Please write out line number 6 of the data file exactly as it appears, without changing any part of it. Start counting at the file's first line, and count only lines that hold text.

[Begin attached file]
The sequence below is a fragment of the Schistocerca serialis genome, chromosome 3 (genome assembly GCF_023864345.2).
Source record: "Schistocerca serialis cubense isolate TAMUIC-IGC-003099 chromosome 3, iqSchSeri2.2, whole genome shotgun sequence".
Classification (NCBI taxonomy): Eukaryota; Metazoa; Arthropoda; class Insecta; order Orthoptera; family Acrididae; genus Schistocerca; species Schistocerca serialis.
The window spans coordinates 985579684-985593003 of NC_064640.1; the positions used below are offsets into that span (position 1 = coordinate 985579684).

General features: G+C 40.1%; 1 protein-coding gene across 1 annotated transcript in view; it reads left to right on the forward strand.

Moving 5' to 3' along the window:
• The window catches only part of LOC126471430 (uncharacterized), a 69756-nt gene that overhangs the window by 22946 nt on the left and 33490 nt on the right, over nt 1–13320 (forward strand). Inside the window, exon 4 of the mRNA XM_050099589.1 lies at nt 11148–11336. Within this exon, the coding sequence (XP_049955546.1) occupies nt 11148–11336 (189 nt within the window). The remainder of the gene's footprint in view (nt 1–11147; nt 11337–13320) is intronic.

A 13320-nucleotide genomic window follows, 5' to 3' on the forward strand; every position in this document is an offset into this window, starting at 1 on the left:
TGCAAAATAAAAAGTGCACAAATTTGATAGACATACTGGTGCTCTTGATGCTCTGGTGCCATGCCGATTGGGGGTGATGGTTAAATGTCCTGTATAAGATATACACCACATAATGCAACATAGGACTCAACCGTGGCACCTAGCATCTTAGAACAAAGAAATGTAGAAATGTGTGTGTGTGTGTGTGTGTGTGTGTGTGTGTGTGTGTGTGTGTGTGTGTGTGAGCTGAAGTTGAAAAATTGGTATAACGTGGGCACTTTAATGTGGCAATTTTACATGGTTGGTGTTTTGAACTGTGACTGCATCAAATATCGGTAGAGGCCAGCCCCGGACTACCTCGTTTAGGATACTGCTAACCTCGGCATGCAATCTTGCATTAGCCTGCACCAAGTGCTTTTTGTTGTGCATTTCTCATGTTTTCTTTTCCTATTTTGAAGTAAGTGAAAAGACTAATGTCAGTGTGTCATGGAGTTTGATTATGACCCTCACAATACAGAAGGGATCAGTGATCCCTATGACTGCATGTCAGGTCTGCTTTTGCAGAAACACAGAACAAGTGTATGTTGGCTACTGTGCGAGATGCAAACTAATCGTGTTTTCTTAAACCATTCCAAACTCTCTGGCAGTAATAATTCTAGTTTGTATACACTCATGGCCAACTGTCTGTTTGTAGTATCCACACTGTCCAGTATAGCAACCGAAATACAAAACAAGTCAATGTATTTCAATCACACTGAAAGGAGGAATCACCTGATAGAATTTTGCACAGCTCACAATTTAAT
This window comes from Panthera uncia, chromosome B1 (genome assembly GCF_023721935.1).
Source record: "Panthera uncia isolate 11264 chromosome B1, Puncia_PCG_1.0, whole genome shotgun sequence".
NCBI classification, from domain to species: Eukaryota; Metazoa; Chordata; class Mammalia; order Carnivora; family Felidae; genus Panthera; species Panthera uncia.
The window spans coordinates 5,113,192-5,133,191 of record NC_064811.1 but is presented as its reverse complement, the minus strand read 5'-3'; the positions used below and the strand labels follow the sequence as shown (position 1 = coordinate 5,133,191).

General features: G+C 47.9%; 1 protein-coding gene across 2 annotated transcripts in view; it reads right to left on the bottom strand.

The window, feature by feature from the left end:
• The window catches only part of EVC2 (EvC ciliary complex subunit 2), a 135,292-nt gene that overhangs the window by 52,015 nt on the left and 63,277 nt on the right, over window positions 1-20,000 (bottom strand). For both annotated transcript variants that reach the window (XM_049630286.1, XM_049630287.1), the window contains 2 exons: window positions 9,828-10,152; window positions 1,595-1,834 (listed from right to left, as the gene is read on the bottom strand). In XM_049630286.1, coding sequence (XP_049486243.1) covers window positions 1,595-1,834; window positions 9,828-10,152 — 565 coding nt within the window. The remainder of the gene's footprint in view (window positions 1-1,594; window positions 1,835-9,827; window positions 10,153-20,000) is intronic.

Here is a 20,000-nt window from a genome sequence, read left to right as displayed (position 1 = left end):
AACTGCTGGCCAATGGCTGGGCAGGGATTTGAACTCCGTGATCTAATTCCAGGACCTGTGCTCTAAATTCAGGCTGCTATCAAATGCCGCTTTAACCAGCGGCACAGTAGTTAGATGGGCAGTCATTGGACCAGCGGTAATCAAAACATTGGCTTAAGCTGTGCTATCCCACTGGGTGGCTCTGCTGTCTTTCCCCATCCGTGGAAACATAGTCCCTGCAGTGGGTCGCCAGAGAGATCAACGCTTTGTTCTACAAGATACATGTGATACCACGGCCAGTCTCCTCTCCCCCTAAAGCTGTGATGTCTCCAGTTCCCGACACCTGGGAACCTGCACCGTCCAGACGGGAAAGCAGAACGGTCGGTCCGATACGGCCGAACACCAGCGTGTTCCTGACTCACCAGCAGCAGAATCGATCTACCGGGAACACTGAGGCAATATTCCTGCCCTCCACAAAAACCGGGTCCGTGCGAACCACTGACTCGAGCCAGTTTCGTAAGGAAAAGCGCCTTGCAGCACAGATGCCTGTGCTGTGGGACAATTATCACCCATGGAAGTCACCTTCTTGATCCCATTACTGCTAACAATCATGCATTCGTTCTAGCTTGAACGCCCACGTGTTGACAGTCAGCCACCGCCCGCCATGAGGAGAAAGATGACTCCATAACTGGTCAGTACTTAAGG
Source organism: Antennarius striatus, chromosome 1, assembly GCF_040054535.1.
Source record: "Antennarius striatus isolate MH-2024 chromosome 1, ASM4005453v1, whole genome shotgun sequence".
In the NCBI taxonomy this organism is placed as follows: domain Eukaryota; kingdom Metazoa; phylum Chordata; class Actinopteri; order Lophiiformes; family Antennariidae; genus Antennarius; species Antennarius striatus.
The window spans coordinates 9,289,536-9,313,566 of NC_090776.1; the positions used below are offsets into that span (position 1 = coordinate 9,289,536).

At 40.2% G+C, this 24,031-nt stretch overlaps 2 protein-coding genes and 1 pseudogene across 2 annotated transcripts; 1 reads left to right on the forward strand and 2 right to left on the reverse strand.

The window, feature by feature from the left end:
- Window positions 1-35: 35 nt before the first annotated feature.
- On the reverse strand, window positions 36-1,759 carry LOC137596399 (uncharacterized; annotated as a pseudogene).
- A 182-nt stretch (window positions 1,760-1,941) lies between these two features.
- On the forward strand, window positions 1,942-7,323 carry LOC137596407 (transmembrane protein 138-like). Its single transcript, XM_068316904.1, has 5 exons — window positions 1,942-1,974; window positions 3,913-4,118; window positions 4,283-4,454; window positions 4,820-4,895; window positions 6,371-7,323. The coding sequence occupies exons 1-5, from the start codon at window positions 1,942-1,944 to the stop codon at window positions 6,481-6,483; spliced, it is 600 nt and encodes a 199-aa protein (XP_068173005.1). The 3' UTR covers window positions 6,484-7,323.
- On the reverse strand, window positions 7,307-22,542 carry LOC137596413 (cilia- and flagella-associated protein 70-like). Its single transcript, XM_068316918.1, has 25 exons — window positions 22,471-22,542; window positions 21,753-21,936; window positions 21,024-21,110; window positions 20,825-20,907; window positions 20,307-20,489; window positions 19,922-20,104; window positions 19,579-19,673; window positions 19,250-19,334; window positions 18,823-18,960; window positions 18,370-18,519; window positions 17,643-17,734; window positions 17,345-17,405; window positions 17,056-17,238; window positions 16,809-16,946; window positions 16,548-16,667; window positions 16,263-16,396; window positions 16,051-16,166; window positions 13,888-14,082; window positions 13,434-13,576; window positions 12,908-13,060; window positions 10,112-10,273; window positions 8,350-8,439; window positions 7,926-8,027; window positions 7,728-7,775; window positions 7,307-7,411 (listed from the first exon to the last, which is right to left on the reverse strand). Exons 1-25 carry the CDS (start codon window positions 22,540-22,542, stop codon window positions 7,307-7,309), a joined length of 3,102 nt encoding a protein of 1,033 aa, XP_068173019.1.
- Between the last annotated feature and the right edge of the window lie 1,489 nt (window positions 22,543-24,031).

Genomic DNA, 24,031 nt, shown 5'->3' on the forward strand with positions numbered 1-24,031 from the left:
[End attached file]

Moving 5' to 3' along the window: